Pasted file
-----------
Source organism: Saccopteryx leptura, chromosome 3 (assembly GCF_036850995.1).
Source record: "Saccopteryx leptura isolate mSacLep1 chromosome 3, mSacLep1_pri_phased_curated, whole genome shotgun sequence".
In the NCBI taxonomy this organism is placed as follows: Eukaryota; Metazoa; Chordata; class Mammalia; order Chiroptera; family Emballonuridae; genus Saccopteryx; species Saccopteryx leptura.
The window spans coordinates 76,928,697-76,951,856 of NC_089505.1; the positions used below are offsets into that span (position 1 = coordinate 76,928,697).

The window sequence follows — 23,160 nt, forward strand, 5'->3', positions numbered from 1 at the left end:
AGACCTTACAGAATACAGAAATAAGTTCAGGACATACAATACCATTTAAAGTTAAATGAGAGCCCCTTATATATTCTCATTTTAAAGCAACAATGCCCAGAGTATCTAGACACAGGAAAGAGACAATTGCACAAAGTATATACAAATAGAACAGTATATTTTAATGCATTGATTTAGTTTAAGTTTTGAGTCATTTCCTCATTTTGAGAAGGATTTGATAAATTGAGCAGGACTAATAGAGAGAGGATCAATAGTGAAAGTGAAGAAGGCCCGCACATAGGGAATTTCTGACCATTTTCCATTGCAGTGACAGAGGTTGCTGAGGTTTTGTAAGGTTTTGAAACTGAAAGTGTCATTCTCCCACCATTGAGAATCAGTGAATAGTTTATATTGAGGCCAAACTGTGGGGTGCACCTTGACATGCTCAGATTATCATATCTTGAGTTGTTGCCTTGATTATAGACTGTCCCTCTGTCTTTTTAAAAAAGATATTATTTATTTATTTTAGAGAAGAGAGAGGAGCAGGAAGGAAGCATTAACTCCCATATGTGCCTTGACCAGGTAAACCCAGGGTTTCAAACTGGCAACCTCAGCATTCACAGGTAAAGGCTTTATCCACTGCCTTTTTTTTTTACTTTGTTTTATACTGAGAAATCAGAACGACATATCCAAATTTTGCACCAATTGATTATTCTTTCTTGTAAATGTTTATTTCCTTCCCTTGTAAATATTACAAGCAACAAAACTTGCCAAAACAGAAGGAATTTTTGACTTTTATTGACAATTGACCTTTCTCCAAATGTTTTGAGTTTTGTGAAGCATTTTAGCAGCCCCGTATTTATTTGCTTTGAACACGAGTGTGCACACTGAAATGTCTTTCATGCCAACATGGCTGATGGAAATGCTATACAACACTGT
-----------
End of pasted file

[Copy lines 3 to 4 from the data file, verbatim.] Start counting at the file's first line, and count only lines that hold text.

In the NCBI taxonomy this organism is placed as follows: Eukaryota; Metazoa; Chordata; class Mammalia; order Chiroptera; family Emballonuridae; genus Saccopteryx; species Saccopteryx leptura.
The window spans coordinates 76,928,697-76,951,856 of NC_089505.1; the positions used below are offsets into that span (position 1 = coordinate 76,928,697).